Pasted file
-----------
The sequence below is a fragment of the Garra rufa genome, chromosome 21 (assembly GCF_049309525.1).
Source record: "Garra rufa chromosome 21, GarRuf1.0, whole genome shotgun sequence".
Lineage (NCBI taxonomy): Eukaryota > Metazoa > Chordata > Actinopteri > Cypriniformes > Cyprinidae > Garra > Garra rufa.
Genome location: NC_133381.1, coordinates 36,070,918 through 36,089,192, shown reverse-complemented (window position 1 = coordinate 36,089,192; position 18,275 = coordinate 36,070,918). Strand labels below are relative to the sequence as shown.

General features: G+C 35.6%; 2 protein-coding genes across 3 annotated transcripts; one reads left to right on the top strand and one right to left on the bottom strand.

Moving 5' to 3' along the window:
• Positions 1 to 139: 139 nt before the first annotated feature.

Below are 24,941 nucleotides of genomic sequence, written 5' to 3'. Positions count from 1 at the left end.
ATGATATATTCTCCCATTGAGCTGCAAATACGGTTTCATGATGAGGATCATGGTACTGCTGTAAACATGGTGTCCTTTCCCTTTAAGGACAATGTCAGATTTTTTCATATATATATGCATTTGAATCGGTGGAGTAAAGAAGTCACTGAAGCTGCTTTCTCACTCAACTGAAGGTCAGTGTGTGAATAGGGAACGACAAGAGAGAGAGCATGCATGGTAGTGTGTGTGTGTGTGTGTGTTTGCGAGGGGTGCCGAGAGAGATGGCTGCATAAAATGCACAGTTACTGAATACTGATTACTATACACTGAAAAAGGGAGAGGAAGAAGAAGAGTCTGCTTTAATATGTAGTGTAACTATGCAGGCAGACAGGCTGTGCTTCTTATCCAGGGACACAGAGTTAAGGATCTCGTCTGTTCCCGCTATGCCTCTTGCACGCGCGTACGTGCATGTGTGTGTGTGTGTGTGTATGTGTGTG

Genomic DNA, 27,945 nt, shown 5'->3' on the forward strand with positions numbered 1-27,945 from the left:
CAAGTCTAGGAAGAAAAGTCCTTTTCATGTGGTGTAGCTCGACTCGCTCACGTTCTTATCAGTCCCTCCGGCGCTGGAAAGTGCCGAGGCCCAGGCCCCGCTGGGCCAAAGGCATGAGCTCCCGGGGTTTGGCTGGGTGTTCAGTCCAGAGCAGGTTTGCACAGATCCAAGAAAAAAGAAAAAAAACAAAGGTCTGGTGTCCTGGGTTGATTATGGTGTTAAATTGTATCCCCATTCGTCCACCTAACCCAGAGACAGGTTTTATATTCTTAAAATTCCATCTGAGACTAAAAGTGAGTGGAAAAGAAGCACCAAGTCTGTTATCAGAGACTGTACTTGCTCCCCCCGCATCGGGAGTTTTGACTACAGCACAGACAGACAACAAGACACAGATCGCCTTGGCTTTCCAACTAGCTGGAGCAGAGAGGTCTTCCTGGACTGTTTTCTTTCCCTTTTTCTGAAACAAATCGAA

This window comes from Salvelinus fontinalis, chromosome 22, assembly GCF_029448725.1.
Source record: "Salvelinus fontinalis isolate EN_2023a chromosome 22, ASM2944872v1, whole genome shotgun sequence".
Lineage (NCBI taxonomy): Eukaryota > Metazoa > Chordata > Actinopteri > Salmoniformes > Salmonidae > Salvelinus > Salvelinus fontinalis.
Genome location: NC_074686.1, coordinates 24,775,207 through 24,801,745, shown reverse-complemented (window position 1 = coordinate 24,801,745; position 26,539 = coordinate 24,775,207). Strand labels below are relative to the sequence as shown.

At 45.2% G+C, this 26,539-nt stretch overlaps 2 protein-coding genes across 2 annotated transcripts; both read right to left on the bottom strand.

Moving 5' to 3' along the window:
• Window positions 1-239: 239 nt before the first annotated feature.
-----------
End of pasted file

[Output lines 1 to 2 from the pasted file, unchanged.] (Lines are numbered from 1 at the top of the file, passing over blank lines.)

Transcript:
The sequence below is a fragment of the Garra rufa genome, chromosome 21 (assembly GCF_049309525.1).
Source record: "Garra rufa chromosome 21, GarRuf1.0, whole genome shotgun sequence".